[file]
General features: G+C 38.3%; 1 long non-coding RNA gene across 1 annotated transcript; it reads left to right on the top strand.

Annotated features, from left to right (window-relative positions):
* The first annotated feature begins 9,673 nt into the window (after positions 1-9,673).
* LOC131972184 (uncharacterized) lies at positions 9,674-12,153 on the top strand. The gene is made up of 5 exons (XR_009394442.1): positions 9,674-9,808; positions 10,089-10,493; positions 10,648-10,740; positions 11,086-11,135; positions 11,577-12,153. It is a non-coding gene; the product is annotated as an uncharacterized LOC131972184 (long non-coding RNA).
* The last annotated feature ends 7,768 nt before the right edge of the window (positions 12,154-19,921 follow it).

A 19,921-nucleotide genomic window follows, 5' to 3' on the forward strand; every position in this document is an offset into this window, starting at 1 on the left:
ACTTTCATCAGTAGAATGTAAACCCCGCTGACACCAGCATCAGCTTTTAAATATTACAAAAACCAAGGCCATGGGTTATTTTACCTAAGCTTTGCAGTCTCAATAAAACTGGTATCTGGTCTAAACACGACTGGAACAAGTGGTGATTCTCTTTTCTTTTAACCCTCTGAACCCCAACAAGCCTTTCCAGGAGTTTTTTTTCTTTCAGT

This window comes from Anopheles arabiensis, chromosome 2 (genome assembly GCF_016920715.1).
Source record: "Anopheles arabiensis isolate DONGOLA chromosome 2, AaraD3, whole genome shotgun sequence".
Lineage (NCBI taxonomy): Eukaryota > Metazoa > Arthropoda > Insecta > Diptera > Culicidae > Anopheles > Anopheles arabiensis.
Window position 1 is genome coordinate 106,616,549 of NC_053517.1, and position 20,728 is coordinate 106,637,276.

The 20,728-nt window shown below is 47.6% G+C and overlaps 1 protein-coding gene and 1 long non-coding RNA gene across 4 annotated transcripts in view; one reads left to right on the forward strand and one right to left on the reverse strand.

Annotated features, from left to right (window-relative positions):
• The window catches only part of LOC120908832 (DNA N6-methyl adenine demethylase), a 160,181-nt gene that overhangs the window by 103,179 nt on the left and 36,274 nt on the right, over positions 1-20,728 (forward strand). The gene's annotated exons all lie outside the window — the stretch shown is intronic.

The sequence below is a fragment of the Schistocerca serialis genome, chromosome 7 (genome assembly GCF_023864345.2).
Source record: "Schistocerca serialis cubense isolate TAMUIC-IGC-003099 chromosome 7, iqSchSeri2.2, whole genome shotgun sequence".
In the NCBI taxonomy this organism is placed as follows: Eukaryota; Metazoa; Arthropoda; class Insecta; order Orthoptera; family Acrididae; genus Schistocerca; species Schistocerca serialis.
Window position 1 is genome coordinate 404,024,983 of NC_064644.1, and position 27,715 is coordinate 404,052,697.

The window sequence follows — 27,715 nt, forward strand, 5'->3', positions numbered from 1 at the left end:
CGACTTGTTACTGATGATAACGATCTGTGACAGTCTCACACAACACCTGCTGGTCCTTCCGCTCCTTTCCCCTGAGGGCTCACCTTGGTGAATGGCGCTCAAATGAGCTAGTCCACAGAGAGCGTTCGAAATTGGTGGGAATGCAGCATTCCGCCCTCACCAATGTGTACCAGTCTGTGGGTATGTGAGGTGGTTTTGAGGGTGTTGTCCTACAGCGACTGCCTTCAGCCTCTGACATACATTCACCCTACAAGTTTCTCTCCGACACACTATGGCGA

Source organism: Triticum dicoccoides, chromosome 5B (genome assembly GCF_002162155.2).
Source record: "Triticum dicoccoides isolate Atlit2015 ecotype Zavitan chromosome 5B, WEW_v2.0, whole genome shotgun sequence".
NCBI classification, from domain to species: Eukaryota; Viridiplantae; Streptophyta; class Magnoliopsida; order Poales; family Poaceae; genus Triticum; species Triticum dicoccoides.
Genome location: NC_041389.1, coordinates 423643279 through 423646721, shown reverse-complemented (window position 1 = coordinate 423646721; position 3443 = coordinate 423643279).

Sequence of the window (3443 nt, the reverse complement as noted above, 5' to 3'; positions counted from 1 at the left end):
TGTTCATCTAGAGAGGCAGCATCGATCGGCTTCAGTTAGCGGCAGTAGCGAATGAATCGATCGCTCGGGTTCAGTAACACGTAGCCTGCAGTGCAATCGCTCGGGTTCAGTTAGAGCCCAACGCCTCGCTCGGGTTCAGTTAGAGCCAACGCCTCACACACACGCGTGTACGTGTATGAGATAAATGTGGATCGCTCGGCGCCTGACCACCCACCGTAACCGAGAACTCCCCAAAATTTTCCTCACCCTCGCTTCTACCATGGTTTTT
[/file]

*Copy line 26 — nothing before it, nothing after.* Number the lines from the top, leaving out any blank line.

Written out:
TGTTCATCTAGAGAGGCAGCATCGATCGGCTTCAGTTAGCGGCAGTAGCGAATGAATCGATCGCTCGGGTTCAGTAACACGTAGCCTGCAGTGCAATCGCTCGGGTTCAGTTAGAGCCCAACGCCTCGCTCGGGTTCAGTTAGAGCCAACGCCTCACACACACGCGTGTACGTGTATGAGATAAATGTGGATCGCTCGGCGCCTGACCACCCACCGTAACCGAGAACTCCCCAAAATTTTCCTCACCCTCGCTTCTACCATGGTTTTT